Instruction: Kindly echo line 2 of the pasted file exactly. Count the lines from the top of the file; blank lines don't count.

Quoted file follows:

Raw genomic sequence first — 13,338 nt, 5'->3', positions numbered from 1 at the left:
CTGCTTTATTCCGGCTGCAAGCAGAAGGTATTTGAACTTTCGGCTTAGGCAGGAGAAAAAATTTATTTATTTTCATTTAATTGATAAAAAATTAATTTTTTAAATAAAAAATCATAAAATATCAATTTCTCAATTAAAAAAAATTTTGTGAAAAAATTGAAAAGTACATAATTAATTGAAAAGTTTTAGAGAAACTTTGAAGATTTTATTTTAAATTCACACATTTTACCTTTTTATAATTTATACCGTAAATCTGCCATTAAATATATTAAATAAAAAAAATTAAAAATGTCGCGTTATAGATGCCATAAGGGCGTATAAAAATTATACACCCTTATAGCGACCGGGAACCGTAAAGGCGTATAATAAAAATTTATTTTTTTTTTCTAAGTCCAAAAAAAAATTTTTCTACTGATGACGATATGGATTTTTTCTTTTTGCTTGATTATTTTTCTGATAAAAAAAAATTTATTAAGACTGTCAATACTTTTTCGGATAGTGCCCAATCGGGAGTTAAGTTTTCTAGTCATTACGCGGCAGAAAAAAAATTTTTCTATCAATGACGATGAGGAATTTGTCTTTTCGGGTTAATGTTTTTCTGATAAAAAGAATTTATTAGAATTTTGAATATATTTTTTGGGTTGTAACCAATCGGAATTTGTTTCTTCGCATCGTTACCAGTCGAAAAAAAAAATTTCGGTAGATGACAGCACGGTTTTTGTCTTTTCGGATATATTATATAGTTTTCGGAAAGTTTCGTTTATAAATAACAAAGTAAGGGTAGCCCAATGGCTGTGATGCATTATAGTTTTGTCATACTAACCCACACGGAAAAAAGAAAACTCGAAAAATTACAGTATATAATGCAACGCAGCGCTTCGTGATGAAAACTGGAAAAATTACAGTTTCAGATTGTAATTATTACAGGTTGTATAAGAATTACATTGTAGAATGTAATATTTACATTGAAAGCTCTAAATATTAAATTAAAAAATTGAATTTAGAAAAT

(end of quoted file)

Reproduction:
CTGCTTTATTCCGGCTGCAAGCAGAAGGTATTTGAACTTTCGGCTTAGGCAGGAGAAAAAATTTATTTATTTTCATTTAATTGATAAAAAATTAATTTTTTAAATAAAAAATCATAAAATATCAATTTCTCAATTAAAAAAAATTTTGTGAAAAAATTGAAAAGTACATAATTAATTGAAAAGTTTTAGAGAAACTTTGAAGATTTTATTTTAAATTCACACATTTTACCTTTTTATAATTTATACCGTAAATCTGCCATTAAATATATTAAATAAAAAAAATTAAAAATGTCGCGTTATAGATGCCATAAGGGCGTATAAAAATTATACACCCTTATAGCGACCGGGAACCGTAAAGGCGTATAATAAAAATTTATTTTTTTTTTCTAAGTCCAAAAAAAAATTTTTCTACTGATGACGATATGGATTTTTTCTTTTTGCTTGATTATTTTTCTGATAAAAAAAAATTTATTAAGACTGTCAATACTTTTTCGGATAGTGCCCAATCGGGAGTTAAGTTTTCTAGTCATTACGCGGCAGAAAAAAAATTTTTCTATCAATGACGATGAGGAATTTGTCTTTTCGGGTTAATGTTTTTCTGATAAAAAGAATTTATTAGAATTTTGAATATATTTTTTGGGTTGTAACCAATCGGAATTTGTTTCTTCGCATCGTTACCAGTCGAAAAAAAAAATTTCGGTAGATGACAGCACGGTTTTTGTCTTTTCGGATATATTATATAGTTTTCGGAAAGTTTCGTTTATAAATAACAAAGTAAGGGTAGCCCAATGGCTGTGATGCATTATAGTTTTGTCATACTAACCCACACGGAAAAAAGAAAACTCGAAAAATTACAGTATATAATGCAACGCAGCGCTTCGTGATGAAAACTGGAAAAATTACAGTTTCAGATTGTAATTATTACAGGTTGTATAAGAATTACATTGTAGAATGTAATATTTACATTGAAAGCTCTAAATATTAAATTAAAAAATTGAATTTAGAAAAT